River gets its bend back as wetlands unveiled

New habitat for wildlife created in Albany Park as flood risk reduced, reports James Cracknell

Turkey Brook is now free to flow through Albany Park
Turkey Brook is now free to flow through Albany Park (credit Enfield Council)

A new wetlands habitat and river restoration project – providing a home for wildlife as well as reducing flood risk – has been officially opened in Enfield Wash.

The £1.5million transformation of Albany Park and restoration of a section of the Turkey Brook has been completed with the help of Enfield Council, environmental charity Thames21, the Environment Agency, Greater London Authority (GLA), community group Friends of Albany Park, as well as local school pupils who took part in a planting session on Thursday.

Turkey Brook previously flowed in a continuous concrete channel along the north side of the park, but during the last year the river has been diverted into the park in a new meander, helping to slow the flow of water and provide new habitats for wildlife. By also creating an embankment on the other side of the park using the excavated soil, the park will now act as a flood storage area in the event the river overflows its banks.

At the launch event for Albany Park Wetlands yesterday the council’s senior engineer Ian Russell told the Dispatch: “It is a project that delivers multiple benefits; it is now a better park for people and wildlife, but it is also about flood relief.

“The Turkey Brook was in a concrete channel three metres deep. By diverting the river, we have slowed down the flow, and all that spoil has been used to create a bund so that 50,000 cubic metres of water can be stored here – preventing flooding to between 300 and 400 local properties.”

While there is no recent record of flooding in the area around Albany Park, Turkey Brook did over-top its banks along other parts of its course in January and Ian said the wetlands project has been created with climate change in mind.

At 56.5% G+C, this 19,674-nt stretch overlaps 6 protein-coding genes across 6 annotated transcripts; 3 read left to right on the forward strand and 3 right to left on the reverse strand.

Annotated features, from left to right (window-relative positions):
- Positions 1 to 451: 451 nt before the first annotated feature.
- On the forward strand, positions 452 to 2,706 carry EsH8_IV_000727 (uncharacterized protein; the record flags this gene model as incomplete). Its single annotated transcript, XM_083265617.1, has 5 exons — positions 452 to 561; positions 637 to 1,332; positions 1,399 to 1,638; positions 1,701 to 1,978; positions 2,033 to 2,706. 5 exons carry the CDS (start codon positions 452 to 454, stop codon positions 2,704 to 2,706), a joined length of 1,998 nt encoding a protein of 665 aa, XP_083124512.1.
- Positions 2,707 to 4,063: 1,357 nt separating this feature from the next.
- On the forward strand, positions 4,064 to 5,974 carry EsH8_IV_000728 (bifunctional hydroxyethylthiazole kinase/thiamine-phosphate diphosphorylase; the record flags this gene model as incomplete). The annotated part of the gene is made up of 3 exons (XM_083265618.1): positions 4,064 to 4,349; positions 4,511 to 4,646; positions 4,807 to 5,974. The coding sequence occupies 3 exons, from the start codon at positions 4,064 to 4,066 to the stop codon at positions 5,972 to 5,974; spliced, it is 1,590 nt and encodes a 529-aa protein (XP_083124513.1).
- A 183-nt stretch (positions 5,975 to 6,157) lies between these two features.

“We have done computer modelling and we know that if that river spilled over it would flood these properties and there is no point just waiting for it to happen. We have now also got a huge biodiversity gain, with new habitats, and Albany Park has been made a more interesting place to visit.”

Cabinet member Rick Jewell, council chief executive Ian Davis, deputy London mayor Shirley Rodrigues, and Enfield mayor Sabri Ozaydin
Surveying the new wetlands (from left) are the council’s cabinet member Rick Jewell, chief executive Ian Davis, deputy London mayor Shirley Rodrigues, and Enfield mayor Sabri Ozaydin (credit Enfield Council)

The project was funded by a £346,000 capital grant from the Mayor of London, alongside a £901,000 grant from the Environment Agency and £250,000 from Enfield Council’s capital programme. Work is continuing to create more than 300 metres of improved footpaths and cycleways in the park, as well as an outdoor classroom that can be used by local school children and community groups. New entry points will help connect surrounding neighbourhoods to Albany Park.

Albany Park is just the latest in Enfield to see new wetlands areas created, with others including Firs Farm Recreation Ground and Broomfield Park. Rick Jewell, the council’s cabinet member for environment, said: “Albany Park is a fantastic example of how we are improving and enhancing our open spaces and making them more accessible, particularly in areas of the borough that have in previous years not had sufficient attention.

“It was an enormous task to re-route the river but this will attract wildlife, improve biodiversity and, along with the wetland, protect local homes from flooding risks.”

Shirley Rodrigues, deputy mayor of London for environment and energy, joined Cllr Jewell and helped school children from Prince of Wales Primary School with planting sub-aquatic species along the river such as iris, horsetail and hard rush. She said: “This fantastic project in Albany Park shows how our green spaces can be transformed to be better places for nature and Londoners and make our city more resilient to a changing climate.

“The design of this park now protects hundreds of homes from flooding, which is increasingly necessary as intense rainfall becomes even more frequent.”

It is hoped the project in Albany Park will bring the community together to learn about sustainability and improve local wellbeing. The council, with project partner Thames21, is keen for volunteers to get involved. The Friends of Albany Park is also looking for new members. A walk along Turkey Brook is being organised for Saturday 23rd October – to take part go to

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